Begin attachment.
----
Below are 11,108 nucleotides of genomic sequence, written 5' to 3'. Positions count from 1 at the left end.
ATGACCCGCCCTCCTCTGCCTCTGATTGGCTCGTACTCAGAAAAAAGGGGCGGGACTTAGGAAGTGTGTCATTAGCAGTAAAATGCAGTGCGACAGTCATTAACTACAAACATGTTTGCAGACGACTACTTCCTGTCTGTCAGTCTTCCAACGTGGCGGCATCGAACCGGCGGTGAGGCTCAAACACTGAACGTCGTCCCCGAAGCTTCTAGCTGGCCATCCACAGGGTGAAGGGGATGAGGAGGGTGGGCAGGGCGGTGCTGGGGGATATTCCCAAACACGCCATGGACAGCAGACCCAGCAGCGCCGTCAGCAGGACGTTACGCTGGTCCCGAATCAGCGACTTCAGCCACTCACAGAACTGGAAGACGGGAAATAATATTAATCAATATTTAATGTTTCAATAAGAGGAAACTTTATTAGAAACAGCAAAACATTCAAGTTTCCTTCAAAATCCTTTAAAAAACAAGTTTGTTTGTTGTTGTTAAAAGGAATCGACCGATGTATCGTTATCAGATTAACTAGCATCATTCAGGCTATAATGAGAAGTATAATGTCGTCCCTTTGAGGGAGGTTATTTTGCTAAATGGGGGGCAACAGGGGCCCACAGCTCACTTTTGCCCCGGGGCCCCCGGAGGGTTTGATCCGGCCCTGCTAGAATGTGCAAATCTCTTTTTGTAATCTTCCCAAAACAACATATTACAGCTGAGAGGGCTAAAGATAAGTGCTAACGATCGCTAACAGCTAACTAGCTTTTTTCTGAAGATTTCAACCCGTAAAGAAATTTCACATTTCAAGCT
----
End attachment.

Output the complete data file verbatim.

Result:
Below are 11,108 nucleotides of genomic sequence, written 5' to 3'. Positions count from 1 at the left end.
ATGACCCGCCCTCCTCTGCCTCTGATTGGCTCGTACTCAGAAAAAAGGGGCGGGACTTAGGAAGTGTGTCATTAGCAGTAAAATGCAGTGCGACAGTCATTAACTACAAACATGTTTGCAGACGACTACTTCCTGTCTGTCAGTCTTCCAACGTGGCGGCATCGAACCGGCGGTGAGGCTCAAACACTGAACGTCGTCCCCGAAGCTTCTAGCTGGCCATCCACAGGGTGAAGGGGATGAGGAGGGTGGGCAGGGCGGTGCTGGGGGATATTCCCAAACACGCCATGGACAGCAGACCCAGCAGCGCCGTCAGCAGGACGTTACGCTGGTCCCGAATCAGCGACTTCAGCCACTCACAGAACTGGAAGACGGGAAATAATATTAATCAATATTTAATGTTTCAATAAGAGGAAACTTTATTAGAAACAGCAAAACATTCAAGTTTCCTTCAAAATCCTTTAAAAAACAAGTTTGTTTGTTGTTGTTAAAAGGAATCGACCGATGTATCGTTATCAGATTAACTAGCATCATTCAGGCTATAATGAGAAGTATAATGTCGTCCCTTTGAGGGAGGTTATTTTGCTAAATGGGGGGCAACAGGGGCCCACAGCTCACTTTTGCCCCGGGGCCCCCGGAGGGTTTGATCCGGCCCTGCTAGAATGTGCAAATCTCTTTTTGTAATCTTCCCAAAACAACATATTACAGCTGAGAGGGCTAAAGATAAGTGCTAACGATCGCTAACAGCTAACTAGCTTTTTTCTGAAGATTTCAACCCGTAAAGAAATTTCACATTTCAAGCT